Image quality wise both the tubes and the diopters will cause some image quality loss but in most cases (when using good quality diopters) this will not be a problem and other factors such as user error, lighting, subject movement etc.. will be far more damaging to image quality.


    **note this is a rough calculation, the actual numbers are slightly less, but the rule of thumb is close enough for most needs

    As a final point on macro lenses - they all achive the same level of magnification - that of 1:1, but if the lens has a focal length of 50mm you will have to be closer to the subject to get to 1:1 than if your lens has a focal length of 100mm. Thus for work with insects it is often recomended that people start with a macro lens of at least 90mm or longer so that they have a longer distance between the subject and the camera (called working distance). It is fully possible to use a shorter focal length lens for this work, but it is more challenging especailly when one is new to working in macro.

    As a final point if your interested in a 50mm lens which will do both macro and regular shooting avoid the canon 50mm macro (as said earlier its not a true macro lens) and instead look to options such as the sigma 50mm macro or the canon EFS 60mm macro (note that EFS means that it will not work on a fullframe camera like a 5D, but if your not upgrading to a 5D its certainly not a worry and the EFS 60mm is one of the best EFS lenses).
  15. Battou
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    Battou New Member

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    I have some things to add to Overread's post too, Including (but not limited to) some example photos for both a standard 50mm prime used for macro as well as a macro 50mm prime. but considering I am short on time I'll have to get into it later on.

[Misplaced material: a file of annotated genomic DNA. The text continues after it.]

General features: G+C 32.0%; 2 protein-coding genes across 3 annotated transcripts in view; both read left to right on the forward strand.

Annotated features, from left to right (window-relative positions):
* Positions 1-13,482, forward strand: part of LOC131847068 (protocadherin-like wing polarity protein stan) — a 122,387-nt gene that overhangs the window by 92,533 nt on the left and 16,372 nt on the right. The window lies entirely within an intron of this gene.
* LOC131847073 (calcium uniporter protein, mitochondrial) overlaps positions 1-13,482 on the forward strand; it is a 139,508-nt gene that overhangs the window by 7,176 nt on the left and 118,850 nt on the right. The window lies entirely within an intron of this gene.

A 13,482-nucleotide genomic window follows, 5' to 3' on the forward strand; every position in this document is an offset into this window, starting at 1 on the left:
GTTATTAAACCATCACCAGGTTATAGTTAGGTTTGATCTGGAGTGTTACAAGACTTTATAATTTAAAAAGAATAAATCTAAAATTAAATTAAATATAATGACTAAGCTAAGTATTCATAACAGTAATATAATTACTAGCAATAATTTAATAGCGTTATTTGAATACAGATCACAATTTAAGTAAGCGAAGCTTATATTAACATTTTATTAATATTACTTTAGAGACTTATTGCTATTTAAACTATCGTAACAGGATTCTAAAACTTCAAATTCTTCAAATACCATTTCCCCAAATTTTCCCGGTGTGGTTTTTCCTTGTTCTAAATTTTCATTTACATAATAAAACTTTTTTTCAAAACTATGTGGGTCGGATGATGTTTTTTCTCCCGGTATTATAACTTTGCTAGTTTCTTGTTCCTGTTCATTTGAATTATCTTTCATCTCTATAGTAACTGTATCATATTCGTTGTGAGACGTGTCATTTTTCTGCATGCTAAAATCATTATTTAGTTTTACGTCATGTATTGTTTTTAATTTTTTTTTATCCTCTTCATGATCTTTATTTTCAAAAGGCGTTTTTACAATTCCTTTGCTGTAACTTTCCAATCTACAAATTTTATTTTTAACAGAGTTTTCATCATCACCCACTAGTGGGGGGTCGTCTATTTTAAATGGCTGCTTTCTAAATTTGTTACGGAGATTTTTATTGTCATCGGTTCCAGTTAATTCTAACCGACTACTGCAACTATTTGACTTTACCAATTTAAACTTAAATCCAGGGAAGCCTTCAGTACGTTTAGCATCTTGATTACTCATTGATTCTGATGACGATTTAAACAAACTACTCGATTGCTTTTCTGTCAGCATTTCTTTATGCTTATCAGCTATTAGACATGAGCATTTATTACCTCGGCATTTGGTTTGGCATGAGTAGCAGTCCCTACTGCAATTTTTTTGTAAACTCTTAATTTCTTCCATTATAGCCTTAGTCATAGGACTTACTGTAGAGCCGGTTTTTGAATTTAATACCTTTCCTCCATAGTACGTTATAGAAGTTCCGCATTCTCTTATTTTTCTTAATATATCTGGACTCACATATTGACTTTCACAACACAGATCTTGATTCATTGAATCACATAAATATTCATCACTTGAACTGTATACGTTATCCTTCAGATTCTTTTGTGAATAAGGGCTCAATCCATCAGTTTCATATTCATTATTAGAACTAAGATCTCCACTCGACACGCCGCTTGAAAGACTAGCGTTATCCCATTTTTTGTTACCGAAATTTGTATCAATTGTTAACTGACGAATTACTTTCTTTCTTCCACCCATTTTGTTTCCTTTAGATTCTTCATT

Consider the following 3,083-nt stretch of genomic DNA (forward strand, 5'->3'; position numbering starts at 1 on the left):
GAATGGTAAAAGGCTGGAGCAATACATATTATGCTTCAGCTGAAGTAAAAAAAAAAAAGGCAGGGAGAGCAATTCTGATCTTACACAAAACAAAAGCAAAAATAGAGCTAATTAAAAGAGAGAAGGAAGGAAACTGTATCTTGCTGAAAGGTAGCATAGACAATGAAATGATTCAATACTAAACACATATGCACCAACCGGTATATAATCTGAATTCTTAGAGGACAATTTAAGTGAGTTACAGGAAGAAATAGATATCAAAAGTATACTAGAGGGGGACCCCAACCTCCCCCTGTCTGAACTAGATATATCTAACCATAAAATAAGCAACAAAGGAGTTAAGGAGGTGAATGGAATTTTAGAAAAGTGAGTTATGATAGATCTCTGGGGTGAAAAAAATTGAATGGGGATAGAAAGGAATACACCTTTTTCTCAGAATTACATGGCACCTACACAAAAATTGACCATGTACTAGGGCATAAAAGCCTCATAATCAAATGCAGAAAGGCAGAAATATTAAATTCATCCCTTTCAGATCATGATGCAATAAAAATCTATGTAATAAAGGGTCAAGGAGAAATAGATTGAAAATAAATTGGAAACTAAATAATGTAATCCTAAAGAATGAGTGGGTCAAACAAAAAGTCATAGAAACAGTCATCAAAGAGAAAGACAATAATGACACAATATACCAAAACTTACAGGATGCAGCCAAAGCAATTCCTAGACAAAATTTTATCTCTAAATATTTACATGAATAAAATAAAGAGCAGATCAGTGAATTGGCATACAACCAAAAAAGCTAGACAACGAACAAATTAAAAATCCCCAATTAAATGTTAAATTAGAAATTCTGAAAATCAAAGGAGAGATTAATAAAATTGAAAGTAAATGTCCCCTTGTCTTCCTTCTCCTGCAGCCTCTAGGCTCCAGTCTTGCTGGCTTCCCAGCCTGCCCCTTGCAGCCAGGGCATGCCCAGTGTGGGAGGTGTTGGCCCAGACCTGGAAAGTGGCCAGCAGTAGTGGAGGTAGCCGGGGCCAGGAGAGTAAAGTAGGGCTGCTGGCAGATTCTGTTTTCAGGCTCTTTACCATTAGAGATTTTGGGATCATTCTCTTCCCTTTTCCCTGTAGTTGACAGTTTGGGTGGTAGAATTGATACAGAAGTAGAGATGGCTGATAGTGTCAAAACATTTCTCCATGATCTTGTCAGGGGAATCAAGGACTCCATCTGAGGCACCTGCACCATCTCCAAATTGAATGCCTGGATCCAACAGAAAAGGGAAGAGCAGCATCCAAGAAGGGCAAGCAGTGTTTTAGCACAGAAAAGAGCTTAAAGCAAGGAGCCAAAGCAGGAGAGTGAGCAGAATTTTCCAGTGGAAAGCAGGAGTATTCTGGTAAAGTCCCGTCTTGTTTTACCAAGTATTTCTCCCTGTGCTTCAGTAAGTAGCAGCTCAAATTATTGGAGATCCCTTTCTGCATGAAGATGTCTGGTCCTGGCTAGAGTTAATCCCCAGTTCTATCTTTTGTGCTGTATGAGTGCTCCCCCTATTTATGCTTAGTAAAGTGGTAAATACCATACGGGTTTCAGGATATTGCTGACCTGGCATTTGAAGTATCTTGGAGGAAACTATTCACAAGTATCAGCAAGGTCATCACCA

16. porkphoto
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    porkphoto New Member

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    decado, one option is to get a 50mm prime of your choice and if you want to shoot macro you just reverse the lens.
  17. decado
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    decado New Member

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    What? How would that even be possible?
  18. DennyCrane
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    DennyCrane New Member

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    It's not.
  19. Dao
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    Dao Well-Known Member

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    Reverse the lens and pair it with another lens.

    Kind of like join the 2 lenses together with the front lens elements facing each other.
  20. Overread
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    Overread has a hat around here somewhere Staff Member

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    I can't give much detailed info on reverse lens macro (which is what is being described above) since its something that I have yet to try out. However I can give you the basic working idea;

    It works by taking two lenses and connecting them together using a reversing ring which scews into both lenses filter threads on the front. So lets say you have two lenses, one with a filter thread size of 48mm and another with 58mm - you would need a 48mm to 58mm reversing ring (ebay is a good place).
    With both of the lenses mounted this way you control the aperture with the lens mounted on the camera (typically this is the heavier and longer focal length lens, with the lighter shorter one being mounted on the thread) as normal and shoot through the other lens. The effect you get is a magnified image.
    However this method works similar to that of extension rings (mentioned in my previous post) so again you lose infinity focus and have avery small working distance to work with. It can also place more strain on your filter threads as well - provided your not using a massivly heavy lens it should be ok, but do keep an eye on it and don't strain the connection. Further this setup is typically used to get beyond 1:1 magnifcation and into the far greater and far harder magnifications - so for starting out it might seem a little much depending on what lenses you use (since differing lenses will give you differing amounts of magnification - there is a formula for this but I don't know it.